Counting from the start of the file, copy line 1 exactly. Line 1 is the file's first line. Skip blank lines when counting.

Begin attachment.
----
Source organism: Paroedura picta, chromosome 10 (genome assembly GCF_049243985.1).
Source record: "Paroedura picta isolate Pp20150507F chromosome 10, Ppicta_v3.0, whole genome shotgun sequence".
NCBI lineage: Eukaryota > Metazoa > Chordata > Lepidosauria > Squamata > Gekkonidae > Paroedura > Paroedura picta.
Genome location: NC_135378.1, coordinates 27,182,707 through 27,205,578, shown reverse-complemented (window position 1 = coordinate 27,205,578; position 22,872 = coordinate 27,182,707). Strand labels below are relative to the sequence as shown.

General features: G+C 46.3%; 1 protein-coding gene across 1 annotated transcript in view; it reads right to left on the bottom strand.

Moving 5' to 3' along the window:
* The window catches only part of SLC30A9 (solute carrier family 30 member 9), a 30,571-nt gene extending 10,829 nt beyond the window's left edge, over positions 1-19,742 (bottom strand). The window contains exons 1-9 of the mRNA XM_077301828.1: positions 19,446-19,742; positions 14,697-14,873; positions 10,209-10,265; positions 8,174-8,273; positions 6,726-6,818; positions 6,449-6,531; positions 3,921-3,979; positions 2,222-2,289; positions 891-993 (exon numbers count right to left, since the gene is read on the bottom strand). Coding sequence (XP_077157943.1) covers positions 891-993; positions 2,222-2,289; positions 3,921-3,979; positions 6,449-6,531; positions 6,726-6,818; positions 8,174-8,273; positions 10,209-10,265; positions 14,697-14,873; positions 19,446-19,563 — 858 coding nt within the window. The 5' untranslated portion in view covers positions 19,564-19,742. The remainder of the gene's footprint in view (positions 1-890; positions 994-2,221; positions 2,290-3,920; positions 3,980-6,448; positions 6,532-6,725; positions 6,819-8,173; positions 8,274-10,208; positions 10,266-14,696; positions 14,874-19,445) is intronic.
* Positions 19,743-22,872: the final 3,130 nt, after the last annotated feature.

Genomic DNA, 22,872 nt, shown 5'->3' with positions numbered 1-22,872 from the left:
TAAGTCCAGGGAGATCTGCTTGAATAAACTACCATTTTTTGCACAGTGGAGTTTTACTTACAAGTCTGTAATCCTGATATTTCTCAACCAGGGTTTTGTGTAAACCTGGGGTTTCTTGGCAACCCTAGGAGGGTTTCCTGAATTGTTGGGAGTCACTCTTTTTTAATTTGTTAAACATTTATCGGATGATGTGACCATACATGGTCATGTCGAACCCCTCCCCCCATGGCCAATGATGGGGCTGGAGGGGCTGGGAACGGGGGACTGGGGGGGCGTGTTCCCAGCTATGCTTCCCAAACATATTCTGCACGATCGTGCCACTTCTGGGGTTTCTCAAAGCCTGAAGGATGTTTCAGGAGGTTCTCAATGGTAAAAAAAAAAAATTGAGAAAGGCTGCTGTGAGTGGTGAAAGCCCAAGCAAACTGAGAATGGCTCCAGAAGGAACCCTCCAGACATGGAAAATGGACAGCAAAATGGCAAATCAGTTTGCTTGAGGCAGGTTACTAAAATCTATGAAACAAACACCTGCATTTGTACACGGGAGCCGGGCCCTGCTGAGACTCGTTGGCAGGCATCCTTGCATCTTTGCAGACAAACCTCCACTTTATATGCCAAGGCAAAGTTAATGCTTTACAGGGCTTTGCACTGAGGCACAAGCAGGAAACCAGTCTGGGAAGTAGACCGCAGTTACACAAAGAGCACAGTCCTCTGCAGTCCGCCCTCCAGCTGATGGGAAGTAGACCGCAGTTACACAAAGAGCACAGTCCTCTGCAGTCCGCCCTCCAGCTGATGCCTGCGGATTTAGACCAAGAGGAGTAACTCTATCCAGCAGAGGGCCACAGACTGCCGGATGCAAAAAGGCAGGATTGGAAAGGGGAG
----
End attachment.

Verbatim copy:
Source organism: Paroedura picta, chromosome 10 (genome assembly GCF_049243985.1).